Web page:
How do we compute the net effect on performance? We need to compute cycle time * average CPI. Average CPI depends in turn on the relative frequency of instructions: in computing the average, we need to weight the CPI of each instruction by its relative frequency. These relative frequencies are determined by simulating a variety of programs and counting the frequency of each instructions. Some examples are shown in P&H, figure 4.54, page 311.
The net gains from this design are small or negative for this limited instruction set (p. 397). They would be greater if memory operations took much longer (relative to register and ALU times), or if the instruction set included more complex instructions such as a multiply.
The control unit must be more complex, to handle the sequential execution: we would create a finite-state machine in which the transition between steps is determined by the opcode. This control unit can be optimized down to individual gates, as was the design of the combinational control unit (for the single-cycle design). Alternatively, we can employ a microprogrammed design, in which the tables for the control unit (the state transition table and the output table) are stored directly in a microprogam memory. This provides a more uniform structure and a design which is easier to change.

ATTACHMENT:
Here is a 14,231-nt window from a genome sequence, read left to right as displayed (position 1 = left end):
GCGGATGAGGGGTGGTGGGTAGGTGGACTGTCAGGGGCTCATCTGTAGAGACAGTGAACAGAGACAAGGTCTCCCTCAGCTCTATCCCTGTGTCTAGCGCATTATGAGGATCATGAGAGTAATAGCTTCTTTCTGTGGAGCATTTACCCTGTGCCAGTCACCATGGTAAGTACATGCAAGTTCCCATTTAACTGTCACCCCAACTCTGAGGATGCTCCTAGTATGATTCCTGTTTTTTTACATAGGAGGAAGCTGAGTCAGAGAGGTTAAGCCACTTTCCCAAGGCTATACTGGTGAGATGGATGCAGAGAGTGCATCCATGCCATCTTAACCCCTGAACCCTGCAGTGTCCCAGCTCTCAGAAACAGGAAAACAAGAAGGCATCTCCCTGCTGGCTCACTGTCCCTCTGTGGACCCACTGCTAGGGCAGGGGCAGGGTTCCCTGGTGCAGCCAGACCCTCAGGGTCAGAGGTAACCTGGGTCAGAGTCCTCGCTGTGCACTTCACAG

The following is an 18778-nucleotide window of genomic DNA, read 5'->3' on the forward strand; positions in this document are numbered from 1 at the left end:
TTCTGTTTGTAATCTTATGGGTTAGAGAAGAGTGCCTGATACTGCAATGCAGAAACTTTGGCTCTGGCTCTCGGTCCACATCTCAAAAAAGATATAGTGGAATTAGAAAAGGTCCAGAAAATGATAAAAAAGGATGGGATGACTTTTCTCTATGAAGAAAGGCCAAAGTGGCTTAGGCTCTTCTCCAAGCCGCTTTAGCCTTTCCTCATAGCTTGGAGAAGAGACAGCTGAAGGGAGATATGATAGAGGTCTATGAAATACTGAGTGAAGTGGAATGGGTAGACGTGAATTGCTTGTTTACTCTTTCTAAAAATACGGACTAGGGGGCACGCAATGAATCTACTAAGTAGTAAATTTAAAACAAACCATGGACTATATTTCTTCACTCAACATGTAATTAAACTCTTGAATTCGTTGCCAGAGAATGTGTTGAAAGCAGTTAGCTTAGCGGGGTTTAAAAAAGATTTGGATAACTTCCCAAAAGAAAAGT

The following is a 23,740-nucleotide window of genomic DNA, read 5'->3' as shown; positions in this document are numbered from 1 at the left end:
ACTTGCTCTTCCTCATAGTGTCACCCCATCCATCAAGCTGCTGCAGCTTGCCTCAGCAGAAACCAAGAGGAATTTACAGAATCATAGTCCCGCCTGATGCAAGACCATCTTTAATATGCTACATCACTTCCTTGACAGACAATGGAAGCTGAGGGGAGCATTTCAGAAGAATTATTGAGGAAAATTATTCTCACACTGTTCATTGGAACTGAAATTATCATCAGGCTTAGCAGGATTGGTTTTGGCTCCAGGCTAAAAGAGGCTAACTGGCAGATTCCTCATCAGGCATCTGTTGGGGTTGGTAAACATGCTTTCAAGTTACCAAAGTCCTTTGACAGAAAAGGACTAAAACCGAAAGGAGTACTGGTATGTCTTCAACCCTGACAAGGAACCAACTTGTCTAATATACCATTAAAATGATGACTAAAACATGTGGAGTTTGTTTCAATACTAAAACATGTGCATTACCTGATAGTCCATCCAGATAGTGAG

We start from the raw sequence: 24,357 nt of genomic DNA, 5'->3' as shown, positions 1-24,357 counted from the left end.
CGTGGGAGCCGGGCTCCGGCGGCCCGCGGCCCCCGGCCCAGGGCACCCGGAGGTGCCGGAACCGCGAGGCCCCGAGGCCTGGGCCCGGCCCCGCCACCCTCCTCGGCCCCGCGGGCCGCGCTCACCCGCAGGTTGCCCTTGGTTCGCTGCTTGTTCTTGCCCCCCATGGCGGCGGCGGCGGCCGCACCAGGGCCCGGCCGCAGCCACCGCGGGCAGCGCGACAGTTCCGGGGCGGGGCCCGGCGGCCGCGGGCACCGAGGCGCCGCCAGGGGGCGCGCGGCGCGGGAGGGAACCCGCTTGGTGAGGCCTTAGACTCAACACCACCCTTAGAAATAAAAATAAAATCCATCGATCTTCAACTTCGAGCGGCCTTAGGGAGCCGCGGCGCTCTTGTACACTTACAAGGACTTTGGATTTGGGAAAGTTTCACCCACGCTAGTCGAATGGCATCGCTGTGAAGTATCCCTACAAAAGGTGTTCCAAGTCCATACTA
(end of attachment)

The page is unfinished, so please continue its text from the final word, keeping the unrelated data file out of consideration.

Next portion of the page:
The simplest such overlap is instruction fetch overlap: fetch the next instruction while executing the current instruction. Even relatively simple processors employed such overlap.
Greater gain can be achieved by overlapping the execution (register fetch, ALU operation, ...) of successive instructions. A full pipelining scheme overlaps such operations completely, resulting ideally in a CPI (cycles per instruction) of 1. However, machines which employ such overlap must deal with data and branch hazards: instructions which influence later instructions in the pipeline. This makes the design of pipelined machines much more complex.